2) Know how to present your work: PHOTOS! I can not express enough just how much your pictures play a role in selling your pieces. You do not need to be a professional photographer with professional equipment. Actually, all you need is a smart phone and some decent lighting (natural is best!).

Start with a clean space. Make sure there is no clutter in the picture. Try to place your piece up against a wall. Now decide- should it be staged or can it stand on it's own? If you decide to use some items to decorate your piece, remember the golden 3-second rule: Your furniture piece needs to be the focal point that the potential buyer sees immediately. Within 3 seconds, they will know if they are attracted to the piece or not. DO NOT CLUTTER YOUR PIECE. Add a vase with flowers, or a area rug with a a few books. Keep it simple. There are even groups on Facebook that are dedicated to styling and staging furniture. You can post a pic and ask for advice.

Once you have your piece placed and ready to go. Make sure you have adequate light. If you don't have nice natural light or a lighting kit, get a good lamp (or 2, or 3!) and move it around to determine where to place it for the best results. Try to limit the shadows.

Once you have this all set up, take pictures from different angles. Make sure to get a few good pics at hip height. Have some that include the entire piece and a few that are more close up. After you take your pics, look through them and see how you feel when you look at your piece. Do they do it justice? If so, it's time to edit!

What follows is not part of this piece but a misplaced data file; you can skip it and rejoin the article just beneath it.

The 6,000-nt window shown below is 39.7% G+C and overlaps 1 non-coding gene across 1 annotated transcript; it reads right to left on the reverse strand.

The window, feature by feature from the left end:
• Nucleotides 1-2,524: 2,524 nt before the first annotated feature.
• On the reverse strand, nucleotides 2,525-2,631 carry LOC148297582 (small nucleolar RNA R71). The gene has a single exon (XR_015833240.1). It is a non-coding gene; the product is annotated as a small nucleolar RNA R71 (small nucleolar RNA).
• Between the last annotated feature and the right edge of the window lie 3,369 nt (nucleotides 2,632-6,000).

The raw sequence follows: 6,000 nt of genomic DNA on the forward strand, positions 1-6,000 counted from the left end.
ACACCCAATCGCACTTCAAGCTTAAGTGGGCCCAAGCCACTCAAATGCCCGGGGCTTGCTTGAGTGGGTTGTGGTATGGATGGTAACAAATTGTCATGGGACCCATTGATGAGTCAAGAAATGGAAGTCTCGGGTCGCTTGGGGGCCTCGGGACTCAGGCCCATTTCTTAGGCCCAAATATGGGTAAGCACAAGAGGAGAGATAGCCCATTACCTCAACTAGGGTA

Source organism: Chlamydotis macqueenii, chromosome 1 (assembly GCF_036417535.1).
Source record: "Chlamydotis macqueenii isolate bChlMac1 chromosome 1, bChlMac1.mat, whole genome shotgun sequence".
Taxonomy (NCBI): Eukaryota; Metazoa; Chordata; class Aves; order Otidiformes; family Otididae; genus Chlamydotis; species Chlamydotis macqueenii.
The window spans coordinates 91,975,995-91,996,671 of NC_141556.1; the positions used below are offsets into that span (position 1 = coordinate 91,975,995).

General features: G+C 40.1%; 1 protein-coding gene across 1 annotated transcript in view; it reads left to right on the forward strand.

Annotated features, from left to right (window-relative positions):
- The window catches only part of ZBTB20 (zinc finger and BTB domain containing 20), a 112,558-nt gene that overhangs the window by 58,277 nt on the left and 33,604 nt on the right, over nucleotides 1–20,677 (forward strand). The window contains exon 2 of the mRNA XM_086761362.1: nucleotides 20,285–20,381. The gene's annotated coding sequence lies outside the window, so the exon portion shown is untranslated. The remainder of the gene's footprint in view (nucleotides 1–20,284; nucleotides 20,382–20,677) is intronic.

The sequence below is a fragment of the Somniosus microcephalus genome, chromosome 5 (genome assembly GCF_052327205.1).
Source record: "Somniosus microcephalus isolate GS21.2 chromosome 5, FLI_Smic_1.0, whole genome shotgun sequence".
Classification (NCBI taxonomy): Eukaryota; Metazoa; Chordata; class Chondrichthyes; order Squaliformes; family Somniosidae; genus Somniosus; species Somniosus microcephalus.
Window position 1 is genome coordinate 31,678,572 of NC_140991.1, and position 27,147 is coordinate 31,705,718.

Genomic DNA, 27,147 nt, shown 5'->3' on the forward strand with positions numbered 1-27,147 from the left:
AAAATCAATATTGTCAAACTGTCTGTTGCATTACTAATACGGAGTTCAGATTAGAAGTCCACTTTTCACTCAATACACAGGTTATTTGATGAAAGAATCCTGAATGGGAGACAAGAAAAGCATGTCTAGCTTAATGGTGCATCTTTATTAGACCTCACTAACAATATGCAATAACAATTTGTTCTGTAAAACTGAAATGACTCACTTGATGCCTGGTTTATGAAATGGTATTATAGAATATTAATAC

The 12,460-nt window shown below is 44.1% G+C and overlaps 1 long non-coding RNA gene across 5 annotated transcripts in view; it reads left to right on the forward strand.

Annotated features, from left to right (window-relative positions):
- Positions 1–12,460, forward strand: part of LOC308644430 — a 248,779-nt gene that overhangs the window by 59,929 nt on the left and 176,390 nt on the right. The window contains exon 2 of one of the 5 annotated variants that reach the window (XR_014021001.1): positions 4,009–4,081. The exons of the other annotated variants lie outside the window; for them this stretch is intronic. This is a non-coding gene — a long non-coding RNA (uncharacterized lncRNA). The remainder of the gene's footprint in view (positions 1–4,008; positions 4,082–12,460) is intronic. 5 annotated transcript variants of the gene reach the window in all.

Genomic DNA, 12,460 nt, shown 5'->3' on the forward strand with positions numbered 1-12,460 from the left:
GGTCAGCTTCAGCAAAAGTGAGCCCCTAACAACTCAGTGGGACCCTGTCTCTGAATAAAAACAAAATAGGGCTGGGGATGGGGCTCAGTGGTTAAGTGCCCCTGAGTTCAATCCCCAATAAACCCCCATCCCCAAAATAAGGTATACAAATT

There are SO many photo editing apps out there. I HIGHLY recommend Adobe Lightroom (free version and a paid version). I use this app to edit the brightness, contrast, shadows, temp, saturation, sharpening effect, optical effect and to straighten the picture. It's literally a game changer. Next, I use Adobe Photoshop Mix to add/layer my watermark logo. Don't feel the need to pay for a subscription. Even Instagram has some great editing tools. Try them out. Play around some. Most important are to make sure your picture is straight, bright, and focused/clear.

Now that you have 6-10 photos, you're ready to list your item with a description that includes the dimensions, location, whether you can deliver or pick up only, and a couple of sentences as to how great it is, how it can be used, and your price. Some artisans like to include a "before" picture of the item so people can see how much of a transformation occurred. This can help you to promote your work for future business.